Lot 1183
  • 1183

Zeng Fanzhi

2,700,000 - 4,300,000 HKD
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  • Zeng Fanzhi
  • Chairman Mao With Us
  • oil on canvas

signed in Chinese and pinyin and dated 2005, framed


Hong Kong, Hanart TZ Gallery, New Paintings by Zeng Fanzhi, March - April 2005, p. 38-39
Denmark, Louisiana Museum of Modern Art, Made in China: Works from the Estella Collection, March - August 2007, fig. 99
Jerusalem, The Israel Museum, Made in China: Contemporary Chinese Art at the Israel Museum, March - August 2007


Generally in good condition. Some minor cracking to the paint along the edges with some associated very minor paint loss.
"In response to your inquiry, we are pleased to provide you with a general report of the condition of the property described above. Since we are not professional conservators or restorers, we urge you to consult with a restorer or conservator of your choice who will be better able to provide a detailed, professional report. Prospective buyers should inspect each lot to satisfy themselves as to condition and must understand that any statement made by Sotheby's is merely a subjective, qualified opinion. Prospective buyers should also refer to any Important Notices regarding this sale, which are printed in the Sale Catalogue.

Catalogue Note

Zeng Fanzhi is famous for his "Mask" series of the 1990's, paintings in which every character is outfitted with a mask hiding his or her true persona from society. The allegorical power of this sequence cannot be overemphasized, for the works speak to a social disconnect that ran through all classes of Socialist China—and that have reemerged in new forms amidst the radical economic transformations characterizing China's rise for more than a decade. Before the Mask paintings, Zeng painted the Meat and Hospital series, in which raw flesh and the vulnerability of illness, respectively, were monumentalized as poignant subject matter. While the subject matter of the paintings relates to personal memories and experiences, Zeng's heavily expressionist style was the result of his understanding exhibitions of works by Robert Rauschenberg, Edvard Munch, and Zao Wouki, masters in whom the young artist discovered a synthesis of technique with concept and subject matter. Academically trained in the late 1980's and early '90's at the Hubei Academy of Fine Arts, Zeng subsequently discovered that the inspirational idea for painterly composition is, in large measure, the essence of a work's immediate and long-term impact.


In 2004, Zeng developed a new painting style, concentrating on landscapes and figural compositions within them. These works are unified by their innovative stylistic effects, in which an almost chaotic array of linear marks asserts their purely painterly presence while nevertheless serving representational purposes.  The wild grasses of the landscape, for example, are defined by repetitively 'drawing' long, slightly bent lines through wet paint. This build-up of linear mark-making creates a wholly different atmosphere from that of Zeng's earlier work, forming a netlike mesh that calls attention to the surface of the painting rather than simply what the painting depicts.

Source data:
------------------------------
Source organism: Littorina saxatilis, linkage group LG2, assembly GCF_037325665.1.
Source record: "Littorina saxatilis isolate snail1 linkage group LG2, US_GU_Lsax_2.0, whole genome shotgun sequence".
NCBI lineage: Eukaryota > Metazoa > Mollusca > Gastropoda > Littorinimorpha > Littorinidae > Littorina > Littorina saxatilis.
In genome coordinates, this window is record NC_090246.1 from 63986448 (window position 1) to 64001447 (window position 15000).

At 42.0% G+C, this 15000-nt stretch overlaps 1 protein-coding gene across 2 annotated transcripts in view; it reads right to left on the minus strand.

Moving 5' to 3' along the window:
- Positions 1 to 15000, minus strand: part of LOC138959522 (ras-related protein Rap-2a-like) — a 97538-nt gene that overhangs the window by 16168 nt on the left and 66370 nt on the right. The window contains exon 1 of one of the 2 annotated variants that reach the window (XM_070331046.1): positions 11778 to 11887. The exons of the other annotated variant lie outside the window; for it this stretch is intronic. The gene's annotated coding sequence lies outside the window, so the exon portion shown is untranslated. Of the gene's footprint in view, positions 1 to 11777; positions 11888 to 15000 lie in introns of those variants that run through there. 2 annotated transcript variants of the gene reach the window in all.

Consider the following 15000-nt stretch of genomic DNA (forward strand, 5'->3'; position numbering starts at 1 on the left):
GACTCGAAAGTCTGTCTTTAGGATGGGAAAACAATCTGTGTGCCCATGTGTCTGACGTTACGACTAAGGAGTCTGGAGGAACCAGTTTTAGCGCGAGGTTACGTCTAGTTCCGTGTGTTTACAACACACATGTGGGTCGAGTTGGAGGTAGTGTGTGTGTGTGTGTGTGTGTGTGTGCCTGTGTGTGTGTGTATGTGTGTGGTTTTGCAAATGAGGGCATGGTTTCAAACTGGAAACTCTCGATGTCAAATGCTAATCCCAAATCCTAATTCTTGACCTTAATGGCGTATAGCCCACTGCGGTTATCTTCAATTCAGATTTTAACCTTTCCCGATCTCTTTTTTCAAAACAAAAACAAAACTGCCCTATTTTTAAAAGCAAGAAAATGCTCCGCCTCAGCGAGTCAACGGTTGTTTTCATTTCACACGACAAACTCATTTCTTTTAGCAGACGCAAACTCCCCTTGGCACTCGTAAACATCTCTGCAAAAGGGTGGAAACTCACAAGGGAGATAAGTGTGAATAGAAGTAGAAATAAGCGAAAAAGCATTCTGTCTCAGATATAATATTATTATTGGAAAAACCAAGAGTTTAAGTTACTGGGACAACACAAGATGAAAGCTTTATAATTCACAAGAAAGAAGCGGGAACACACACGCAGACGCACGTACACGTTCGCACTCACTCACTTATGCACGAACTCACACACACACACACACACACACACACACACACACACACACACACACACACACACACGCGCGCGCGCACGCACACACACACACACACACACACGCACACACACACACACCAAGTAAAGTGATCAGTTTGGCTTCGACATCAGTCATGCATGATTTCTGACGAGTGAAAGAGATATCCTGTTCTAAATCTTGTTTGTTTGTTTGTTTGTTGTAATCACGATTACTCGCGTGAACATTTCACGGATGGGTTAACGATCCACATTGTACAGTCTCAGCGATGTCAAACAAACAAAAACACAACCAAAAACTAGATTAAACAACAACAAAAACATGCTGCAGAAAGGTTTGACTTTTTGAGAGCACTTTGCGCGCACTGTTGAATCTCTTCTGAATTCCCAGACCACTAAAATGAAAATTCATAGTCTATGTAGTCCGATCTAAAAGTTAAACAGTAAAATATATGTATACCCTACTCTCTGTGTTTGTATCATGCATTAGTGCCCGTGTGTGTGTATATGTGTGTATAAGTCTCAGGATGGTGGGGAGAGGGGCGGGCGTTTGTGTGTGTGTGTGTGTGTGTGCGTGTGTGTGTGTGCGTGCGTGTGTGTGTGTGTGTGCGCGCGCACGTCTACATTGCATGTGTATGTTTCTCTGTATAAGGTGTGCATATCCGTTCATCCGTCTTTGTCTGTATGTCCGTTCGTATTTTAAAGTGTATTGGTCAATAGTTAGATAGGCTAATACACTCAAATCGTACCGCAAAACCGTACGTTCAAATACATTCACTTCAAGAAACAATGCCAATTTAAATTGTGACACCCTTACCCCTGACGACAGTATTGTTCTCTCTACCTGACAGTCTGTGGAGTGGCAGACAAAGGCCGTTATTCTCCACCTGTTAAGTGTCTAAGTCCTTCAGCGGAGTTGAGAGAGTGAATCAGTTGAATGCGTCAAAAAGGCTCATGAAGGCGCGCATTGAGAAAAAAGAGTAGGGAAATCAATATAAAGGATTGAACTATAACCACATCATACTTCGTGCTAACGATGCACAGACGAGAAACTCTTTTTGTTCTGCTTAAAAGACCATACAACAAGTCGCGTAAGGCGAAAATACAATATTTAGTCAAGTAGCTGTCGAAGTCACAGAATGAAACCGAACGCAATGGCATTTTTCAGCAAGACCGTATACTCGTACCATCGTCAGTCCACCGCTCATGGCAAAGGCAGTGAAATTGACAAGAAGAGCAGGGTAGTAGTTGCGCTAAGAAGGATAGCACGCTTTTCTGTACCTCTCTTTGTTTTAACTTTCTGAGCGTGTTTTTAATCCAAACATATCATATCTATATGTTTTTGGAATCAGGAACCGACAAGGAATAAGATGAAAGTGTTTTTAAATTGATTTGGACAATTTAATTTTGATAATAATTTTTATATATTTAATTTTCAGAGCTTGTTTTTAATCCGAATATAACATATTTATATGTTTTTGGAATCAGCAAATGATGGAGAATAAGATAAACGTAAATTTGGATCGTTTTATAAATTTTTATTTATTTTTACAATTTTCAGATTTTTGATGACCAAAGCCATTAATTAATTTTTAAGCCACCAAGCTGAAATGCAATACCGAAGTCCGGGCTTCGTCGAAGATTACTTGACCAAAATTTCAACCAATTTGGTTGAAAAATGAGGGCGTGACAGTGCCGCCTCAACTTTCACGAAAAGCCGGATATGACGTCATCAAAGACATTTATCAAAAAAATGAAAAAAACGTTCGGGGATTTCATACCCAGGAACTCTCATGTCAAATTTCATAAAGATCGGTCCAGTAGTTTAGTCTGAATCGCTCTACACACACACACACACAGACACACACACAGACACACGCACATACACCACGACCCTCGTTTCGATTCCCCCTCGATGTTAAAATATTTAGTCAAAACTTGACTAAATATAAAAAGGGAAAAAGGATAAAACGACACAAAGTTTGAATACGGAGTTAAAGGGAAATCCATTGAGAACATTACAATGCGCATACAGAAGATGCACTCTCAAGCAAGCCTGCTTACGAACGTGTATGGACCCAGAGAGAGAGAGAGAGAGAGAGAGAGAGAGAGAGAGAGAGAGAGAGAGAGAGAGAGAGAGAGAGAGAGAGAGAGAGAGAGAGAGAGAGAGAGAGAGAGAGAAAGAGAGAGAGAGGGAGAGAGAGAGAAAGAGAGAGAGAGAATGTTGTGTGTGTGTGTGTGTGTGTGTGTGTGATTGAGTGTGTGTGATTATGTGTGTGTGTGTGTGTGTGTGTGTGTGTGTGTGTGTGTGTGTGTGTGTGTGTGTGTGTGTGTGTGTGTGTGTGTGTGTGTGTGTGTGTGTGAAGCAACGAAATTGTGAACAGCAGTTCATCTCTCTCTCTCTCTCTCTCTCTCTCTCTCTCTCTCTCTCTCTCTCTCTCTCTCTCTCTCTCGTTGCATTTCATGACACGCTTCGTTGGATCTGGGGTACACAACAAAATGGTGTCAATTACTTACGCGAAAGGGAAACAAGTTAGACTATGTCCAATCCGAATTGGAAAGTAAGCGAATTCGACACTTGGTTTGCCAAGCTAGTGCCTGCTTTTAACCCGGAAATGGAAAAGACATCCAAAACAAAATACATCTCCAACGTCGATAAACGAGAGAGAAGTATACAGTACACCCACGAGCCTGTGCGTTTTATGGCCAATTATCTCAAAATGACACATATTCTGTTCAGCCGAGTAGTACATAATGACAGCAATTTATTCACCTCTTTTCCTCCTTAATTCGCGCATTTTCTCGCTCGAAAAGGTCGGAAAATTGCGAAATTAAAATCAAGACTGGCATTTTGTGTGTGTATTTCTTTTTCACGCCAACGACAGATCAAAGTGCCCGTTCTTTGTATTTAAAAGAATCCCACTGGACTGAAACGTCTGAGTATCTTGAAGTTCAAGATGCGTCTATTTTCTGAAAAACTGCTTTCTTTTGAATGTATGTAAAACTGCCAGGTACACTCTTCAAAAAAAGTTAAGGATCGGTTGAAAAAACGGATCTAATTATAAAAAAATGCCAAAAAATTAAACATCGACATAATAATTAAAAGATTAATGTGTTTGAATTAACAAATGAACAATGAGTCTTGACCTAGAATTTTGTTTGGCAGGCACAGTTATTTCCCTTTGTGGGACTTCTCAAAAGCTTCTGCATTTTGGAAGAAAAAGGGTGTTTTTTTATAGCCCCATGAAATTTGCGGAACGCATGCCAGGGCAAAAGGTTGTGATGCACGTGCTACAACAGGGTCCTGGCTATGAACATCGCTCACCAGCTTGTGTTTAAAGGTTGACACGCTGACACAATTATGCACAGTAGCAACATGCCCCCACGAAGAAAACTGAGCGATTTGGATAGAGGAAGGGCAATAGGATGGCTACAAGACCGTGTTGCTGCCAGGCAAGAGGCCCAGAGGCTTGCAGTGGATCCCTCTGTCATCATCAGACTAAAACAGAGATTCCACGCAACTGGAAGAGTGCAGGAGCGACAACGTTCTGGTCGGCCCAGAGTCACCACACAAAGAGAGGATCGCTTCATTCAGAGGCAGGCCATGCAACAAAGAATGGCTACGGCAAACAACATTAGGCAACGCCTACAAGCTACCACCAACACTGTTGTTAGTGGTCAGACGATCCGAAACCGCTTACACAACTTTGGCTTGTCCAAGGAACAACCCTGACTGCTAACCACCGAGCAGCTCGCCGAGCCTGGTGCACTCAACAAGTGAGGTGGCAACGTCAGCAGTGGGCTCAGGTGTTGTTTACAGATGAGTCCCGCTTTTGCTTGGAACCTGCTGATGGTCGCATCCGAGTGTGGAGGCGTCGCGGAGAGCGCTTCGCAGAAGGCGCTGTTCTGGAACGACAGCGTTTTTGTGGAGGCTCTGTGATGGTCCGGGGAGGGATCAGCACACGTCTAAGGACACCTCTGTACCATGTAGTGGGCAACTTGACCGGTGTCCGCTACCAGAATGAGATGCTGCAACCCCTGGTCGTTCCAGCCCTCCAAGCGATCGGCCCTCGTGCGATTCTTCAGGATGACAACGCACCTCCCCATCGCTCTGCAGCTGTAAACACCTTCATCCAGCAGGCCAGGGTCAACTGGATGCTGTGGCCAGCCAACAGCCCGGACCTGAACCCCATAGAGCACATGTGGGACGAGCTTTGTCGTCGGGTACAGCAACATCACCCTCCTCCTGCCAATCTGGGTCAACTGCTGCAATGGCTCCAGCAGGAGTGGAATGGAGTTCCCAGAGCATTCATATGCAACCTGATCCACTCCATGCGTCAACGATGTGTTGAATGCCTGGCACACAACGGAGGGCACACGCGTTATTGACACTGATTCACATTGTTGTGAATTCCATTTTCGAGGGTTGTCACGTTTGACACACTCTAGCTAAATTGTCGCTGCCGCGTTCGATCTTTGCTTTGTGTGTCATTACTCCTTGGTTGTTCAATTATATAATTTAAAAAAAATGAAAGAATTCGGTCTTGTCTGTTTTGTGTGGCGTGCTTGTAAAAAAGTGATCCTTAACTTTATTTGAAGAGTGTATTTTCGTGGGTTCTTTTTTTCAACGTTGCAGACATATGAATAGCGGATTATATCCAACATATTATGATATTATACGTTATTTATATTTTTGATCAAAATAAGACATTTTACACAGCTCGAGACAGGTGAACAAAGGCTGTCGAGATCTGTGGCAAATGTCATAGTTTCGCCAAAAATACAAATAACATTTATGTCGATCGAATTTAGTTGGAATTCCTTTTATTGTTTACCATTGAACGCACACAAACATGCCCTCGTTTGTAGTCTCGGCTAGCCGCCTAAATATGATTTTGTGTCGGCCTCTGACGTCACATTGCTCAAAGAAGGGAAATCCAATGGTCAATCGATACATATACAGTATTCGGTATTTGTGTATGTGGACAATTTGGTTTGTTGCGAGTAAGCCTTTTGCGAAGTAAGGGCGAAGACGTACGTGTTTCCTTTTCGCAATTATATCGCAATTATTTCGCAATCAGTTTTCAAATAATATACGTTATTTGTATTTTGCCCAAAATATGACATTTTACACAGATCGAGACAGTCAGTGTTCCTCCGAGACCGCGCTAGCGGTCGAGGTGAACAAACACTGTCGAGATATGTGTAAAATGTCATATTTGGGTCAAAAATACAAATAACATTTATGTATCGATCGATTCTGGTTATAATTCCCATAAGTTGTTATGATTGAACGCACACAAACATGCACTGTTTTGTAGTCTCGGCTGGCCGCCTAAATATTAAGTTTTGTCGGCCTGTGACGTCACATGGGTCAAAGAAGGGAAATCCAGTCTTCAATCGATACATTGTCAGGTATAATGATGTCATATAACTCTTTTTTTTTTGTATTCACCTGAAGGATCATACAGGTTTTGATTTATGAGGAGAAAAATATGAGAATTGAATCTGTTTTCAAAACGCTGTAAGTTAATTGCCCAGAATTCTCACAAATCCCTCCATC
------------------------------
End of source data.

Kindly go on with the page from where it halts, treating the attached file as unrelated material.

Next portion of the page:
In Chairman Mao with Us (Lot 1183), a beautiful example of Zeng's recent technique, the artist reprises a theme that was popular with Socialist Realist artists of the 1970's: Mao as the beloved and protective father of a pair of children. Mao remains important subject matter for Chinese artists today—especially to those old enough to remember the Cultural Revolution, but even to those born after this climactic period. In Chairman Mao with Us, which presents three figures in a landscape, we see that both the white-shirted Mao and the youthful girl to the left wear the red scarf of the Young Pioneers, an elite group Zeng tried but failed to join in his own youth. The boy at right, somewhat shorter and therefore perhaps a bit younger than his female comrade, hasn't yet made it into the club, either.  But the trio of figures in the painting seems no less unified in their beaming satisfaction as they face the future together.


In traditional images of this kind, a low perspective serves to monumentalize the portrait subject or subjects; depicted from below, the central protagonist(s) appear to tower over the viewer in a grand, elevated manner. Here, however, the tall red and black grasses of the immediate foreground, reach above Mao himself, purposefully working against the monumentality of the referenced source material by all but scribbling over the faces of the figures. Indeed, one senses an ironic humor in Zeng's use of the source imagery in this way. Seeing the broad, optimistic smiles of the figures peeking through the tangled mass of grass, one thinks of Mao's absurdly ambitious five-year agricultural plans, intended to enrich all of China but inevitably failing to spark production. In Chairman Mao with Us, nature is portrayed as a profusion of material with a mind of its own; the young boy and girl are clearly happy for the Chairman's care and guidance amidst this aggressive thicket of Zeng's brushwork—particularly as the pale yellow sky above is streaked with long, horizontal bands of brilliant red, clearly indicating the setting of the sun. Will the Chairman find a path to shepherd the trusting children to safety before night falls? History will tell.


Zeng's own artistic history has already witnessed a number of stylistic twists and turns in which a remarkably intuitive and resourceful artist has been revealed. His most recent body of work, however, is unquestionably among his finest achievements in terms of its masterfully fluid brushwork and the sheer beauty of its painterly surfaces. On the grand scale of history painting - a history reviewed and ironically revised - Chairman Mao with Us is a fine example of this extremely gifted, innovative artist's work.